Iraqi militia spokesman says Kurdish leader ‘worse’ than IS

BAGHDAD (AP) — The spokesman for Iraq’s state-sanctioned militias on Thursday called the Kurdish leader behind last month’s independence vote “worse” than the Islamic State group, but said that the militias had no immediate intention of taking military action.

Karim al-Nouri, spokesman for the Popular Mobilization Forces, accused the Kurdish regional president, Masoud Barzani, of behaving like the leader of a fifth column during the war against IS.

Barzani “is more dangerous than Daesh because he comes from inside Iraq”, al-Nuri said, using the Arabic term for IS.

Last month’s non-binding referendum, in which more than 90% voted for independence, heightened long-running tensions between the Kurdish autonomous region and the central government over the sharing of oil wealth and the fate of disputed territories like the oil-rich city of Kirkuk, held by Kurdish forces but located outside their autonomous zone.

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The PMF consists mainly of Shiite Arab militias, many of which are backed by neighboring Iran. Iraq, Iran and neighboring Turkey have all rejected the referendum and insist that Iraq’s borders will not be redrawn.

Al-Nuri accused Kurdish forces known as the peshmerga of “occupying” the ethnically mixed Kirkuk and “stealing the oil wells”. The peshmerga took control of Kirkuk in the summer of 2014, when the Islamic State group swept through northern Iraq and the Iraqi army crumbled.

“Anyone who occupies Iraqi land must be expelled. We do not discriminate against Daesh and anyone else in this way,” al-Nouri told The Associated Press.

He said the militias had no immediate plans to move into the city and would follow orders from Baghdad. But other commanders suggested clashes were on the horizon.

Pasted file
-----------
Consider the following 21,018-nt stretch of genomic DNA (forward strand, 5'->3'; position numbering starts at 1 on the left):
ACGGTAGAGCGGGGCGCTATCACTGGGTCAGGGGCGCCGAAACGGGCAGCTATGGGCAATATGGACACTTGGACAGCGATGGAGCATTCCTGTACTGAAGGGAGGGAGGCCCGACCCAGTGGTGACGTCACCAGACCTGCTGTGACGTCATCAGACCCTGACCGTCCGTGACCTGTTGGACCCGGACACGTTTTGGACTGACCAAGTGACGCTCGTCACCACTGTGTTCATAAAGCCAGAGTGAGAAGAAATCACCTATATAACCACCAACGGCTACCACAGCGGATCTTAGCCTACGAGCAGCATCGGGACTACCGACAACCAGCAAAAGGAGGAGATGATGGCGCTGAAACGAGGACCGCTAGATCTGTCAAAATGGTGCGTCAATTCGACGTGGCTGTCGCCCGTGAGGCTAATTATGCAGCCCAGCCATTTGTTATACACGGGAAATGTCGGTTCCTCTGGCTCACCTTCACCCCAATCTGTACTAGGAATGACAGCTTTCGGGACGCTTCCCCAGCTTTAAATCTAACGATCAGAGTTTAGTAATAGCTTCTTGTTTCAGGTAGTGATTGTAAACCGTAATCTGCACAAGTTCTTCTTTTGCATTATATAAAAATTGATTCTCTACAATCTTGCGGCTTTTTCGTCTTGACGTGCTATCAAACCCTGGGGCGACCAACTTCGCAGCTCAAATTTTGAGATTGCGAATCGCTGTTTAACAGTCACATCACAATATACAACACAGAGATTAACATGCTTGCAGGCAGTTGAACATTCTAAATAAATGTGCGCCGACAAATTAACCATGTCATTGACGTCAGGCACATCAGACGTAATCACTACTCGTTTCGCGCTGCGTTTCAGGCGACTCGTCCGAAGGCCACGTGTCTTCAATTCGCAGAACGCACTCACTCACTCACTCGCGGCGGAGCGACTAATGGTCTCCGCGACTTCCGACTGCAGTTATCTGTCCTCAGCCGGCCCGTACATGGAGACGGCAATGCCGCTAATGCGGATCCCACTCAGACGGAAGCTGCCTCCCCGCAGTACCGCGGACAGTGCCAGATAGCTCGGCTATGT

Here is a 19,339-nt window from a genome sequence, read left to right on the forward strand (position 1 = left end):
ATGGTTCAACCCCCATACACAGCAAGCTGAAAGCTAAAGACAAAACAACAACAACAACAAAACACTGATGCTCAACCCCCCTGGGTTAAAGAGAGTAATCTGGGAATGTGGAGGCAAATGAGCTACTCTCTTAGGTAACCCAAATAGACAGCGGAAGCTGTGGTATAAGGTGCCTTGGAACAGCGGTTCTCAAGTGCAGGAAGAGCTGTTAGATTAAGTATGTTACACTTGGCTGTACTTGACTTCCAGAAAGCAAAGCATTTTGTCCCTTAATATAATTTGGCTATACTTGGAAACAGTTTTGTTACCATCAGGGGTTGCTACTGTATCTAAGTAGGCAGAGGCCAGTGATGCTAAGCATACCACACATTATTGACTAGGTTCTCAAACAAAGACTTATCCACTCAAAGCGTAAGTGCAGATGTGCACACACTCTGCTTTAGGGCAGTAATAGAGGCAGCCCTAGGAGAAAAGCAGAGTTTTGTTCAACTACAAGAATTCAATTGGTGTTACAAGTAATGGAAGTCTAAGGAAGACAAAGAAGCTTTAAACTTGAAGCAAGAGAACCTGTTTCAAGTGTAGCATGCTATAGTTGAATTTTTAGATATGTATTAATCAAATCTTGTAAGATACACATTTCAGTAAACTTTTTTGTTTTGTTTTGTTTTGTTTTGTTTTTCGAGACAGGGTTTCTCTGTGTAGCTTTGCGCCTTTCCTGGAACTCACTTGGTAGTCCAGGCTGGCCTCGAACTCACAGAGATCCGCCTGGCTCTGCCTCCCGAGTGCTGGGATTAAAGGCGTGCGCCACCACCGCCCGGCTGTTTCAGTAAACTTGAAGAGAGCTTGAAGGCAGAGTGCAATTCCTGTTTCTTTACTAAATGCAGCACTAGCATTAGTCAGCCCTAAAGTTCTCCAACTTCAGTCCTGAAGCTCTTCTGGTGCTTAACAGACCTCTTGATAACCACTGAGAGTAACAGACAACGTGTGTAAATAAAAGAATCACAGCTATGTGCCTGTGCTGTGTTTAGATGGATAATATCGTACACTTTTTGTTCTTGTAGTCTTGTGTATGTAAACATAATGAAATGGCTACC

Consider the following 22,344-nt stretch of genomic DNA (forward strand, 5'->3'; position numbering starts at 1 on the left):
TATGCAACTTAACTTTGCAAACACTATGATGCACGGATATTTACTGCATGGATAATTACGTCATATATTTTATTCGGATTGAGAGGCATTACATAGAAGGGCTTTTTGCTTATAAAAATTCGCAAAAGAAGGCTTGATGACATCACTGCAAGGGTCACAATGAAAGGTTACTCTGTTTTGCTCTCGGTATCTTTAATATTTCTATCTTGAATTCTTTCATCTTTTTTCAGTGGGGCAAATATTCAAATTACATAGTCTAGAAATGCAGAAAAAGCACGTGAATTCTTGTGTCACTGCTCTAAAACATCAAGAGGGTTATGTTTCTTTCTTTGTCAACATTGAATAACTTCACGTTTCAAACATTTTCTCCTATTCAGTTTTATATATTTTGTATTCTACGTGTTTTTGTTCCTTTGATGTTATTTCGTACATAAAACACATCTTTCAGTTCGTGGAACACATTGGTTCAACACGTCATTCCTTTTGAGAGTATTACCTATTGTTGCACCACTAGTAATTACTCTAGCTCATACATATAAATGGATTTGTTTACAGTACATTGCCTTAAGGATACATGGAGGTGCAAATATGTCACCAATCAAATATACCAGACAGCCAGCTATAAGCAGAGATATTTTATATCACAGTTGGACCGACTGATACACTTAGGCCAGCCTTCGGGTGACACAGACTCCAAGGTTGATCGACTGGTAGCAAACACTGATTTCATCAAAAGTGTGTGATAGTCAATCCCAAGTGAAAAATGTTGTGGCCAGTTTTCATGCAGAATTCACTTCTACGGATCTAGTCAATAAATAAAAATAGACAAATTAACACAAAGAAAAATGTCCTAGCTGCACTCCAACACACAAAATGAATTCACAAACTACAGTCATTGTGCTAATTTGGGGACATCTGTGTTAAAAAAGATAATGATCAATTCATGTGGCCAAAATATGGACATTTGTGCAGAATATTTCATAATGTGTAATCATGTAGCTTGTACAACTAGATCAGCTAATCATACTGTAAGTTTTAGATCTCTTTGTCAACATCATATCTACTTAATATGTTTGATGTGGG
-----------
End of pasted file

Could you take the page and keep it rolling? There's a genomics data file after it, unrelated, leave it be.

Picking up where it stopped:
“I think Kirkuk will remain Iraqi, and there will be a major sacrifice to take back Kirkuk, after the approval of the Iraqi government,” said Rayan al-Kaldani, commander of the Babylon Movement, a Christian militia of the PMF.

Iraqi Prime Minister Haider al-Abadi ruled out any military action in response to the referendum, but also said he would deploy Iraqi forces in response to any violence.

Vice President Ayad Allawi warned on Monday that there could be a “civil war” in the city if both sides did not show restraint.

The peshmerga closed roads to Kirkuk early Thursday after Kurdish authorities warned that Baghdad was moving forces towards the city. They reopened them later that day.

A senior member of a Kurdish opposition party on Thursday evening proposed dissolving the Kurdish administration of Kirkuk and starting “unconditional negotiations” with Baghdad over the city. The governor of Kirkuk belongs to the party known as the PUK.

Befal Talabani, son of late Iraqi President Jalal Talabani, said he wanted to avoid war with Iraq’s central government. Talabani’s PUK is a big rival to Barzani’s KDP party and has good relations with Iran.

Brig. General Yahya Rasool, spokesman for Iraq’s central military command, said there were no unusual troop movements near Kirkuk. He said the army was redeploying towards the western province of Anbar, the last stronghold of IS militants in Iraq.

PMF militia forces are no more than 60 kilometers (40 miles) east and south of Kirkuk, according to al-Nuri.

In comments to a Kurdish journalist on Thursday, he said: “If a little boy is playing with a match next to a tank of gasoline, and the gasoline explodes, is it the gasoline’s fault? ?

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